I call myself a black feminist because I think it’s extremely important to signify that my feminism is interconnected with my racial experience of personhood, gender, and citizenship.
WHEN DID “BEING A WOMAN” BECOME POLITICAL FOR YOU? HOW WERE YOU POLITICIZED AS A FEMALE CITIZEN OF THE US?
I was bullied in school–from fourth to twelfth grade–for being overweight, bookish, sensitive, awkward, and aspiring to be a creative. I felt helpless to do anything about it because the culture in my community and school–which valorized athleticism, toughness, slickness, and the European beauty standard–was deeply invested in maintaining itself. I knew, though, that certain reasons I was suffering came out of being female and measured in all of these superficial ways that were legitimized and regulated by men, like by the length of my hair or size of my breasts. So, when I heard the term “feminist” and learned what it meant, I was elated. Finally, I thought, a group of women that refuted this bullshit Olympic competition to be the prettiest or sexiest. I was 1000% with that. I think I might have been 14 or 15.
WHAT ARE THE ISSUES THAT AFFECT WOMEN THAT ARE CLOSEST TO YOUR HEART?
I think there is an intimacy crisis in cishet black community in which women are routinely abused–emotionally, physically, spiritually, and even financially–by the men with which they are involved either without realizing it or without feeling they can or should do anything about it. I hate that shit.
I think that rape culture has a really pernicious effect on black women in that we are taught this matriarchal ethic of “taking care” of black men, and so we will not report them to the police or press charges against them when they assault or attack or molest us or assault or attack or molest our children. I hate that.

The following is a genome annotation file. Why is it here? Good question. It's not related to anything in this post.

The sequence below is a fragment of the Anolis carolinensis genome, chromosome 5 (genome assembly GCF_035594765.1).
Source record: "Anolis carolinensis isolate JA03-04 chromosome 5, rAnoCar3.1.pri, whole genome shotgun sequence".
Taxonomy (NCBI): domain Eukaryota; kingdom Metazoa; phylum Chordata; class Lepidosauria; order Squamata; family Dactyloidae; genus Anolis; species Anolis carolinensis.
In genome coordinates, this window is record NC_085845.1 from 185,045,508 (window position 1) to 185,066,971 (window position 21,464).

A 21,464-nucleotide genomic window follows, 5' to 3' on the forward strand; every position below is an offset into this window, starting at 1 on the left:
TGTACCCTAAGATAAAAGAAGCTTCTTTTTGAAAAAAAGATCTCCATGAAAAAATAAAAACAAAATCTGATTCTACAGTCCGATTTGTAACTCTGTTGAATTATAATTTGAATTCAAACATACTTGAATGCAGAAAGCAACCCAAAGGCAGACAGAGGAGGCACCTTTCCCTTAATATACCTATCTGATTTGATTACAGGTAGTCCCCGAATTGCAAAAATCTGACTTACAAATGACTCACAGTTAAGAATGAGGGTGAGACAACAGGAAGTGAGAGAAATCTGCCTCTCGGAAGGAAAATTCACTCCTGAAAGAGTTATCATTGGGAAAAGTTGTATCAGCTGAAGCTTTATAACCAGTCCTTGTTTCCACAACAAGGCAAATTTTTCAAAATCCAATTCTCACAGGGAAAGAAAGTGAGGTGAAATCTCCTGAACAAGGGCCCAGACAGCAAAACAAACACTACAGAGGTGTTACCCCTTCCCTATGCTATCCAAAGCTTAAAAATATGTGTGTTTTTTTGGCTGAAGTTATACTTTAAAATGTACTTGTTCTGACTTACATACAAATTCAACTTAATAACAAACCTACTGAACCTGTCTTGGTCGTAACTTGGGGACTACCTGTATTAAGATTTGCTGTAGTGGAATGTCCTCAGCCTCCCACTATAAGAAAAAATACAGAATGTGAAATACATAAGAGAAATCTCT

I think that toxic masculinity is at the bottom of both of the previous issues and pumps air into a lot of other issues that affect black women, like colorism, for example, and I hate that.
WHAT ARE SOME OF THE THINGS YOU DO TO MAKE YOUR LIFE AND THE LIVES OF OTHER WOMEN IN THIS COUNTRY BETTER? DO YOU HAVE A “PASSION PROJECT” THAT RELATES TO YOUR BEING A WOMAN? WHAT IS IT?
Right now, I do my feminist work by writing–by blogging. But I have been talking with some more active, radical women online lately, and they have got me thinking about what organized action I can undertake to help make things better for women and girls in this country.
If I have a “passion project,” then it is making myself into a writer that can produce meaningful work and survive off the profits. I have this blog. I have my book of poetry (purchase information here). I have a chapbook that I just finished. I’m working on a novel; I have the manuscript for a third poetry collection on deck; I have ideas for a short story collection, a series of kids’ books, and a theatrical adaption of Octavia Butler’s “Parable” novels. Writing is what gives me life, so my plan is to keep working until it is my life.
WHO ARE SOME OF THE WOMEN THAT HAVE BEEN MOST INFLUENTIAL TO YOU? WHAT IS THE MOST VALUABLE LESSON EVER TAUGHT TO YOU BY A WOMAN?
By far, the most influential woman in my life is my mother. She has taught me, by positive and negative example, to trust my own thinking above and beyond that of any other person. Especially about myself.
WHAT WOULD YOU TELL YOUR 13-YEAR-OLD SELF ABOUT SURVIVING THE PROCESS OF BECOMING A WOMAN, IF YOU COULD GO BACK AND TALK TO HER?
Do what the fuck you want to do. If they’re going to hate you for it, at least you can have the gratification of loving yourself underneath all that other shit.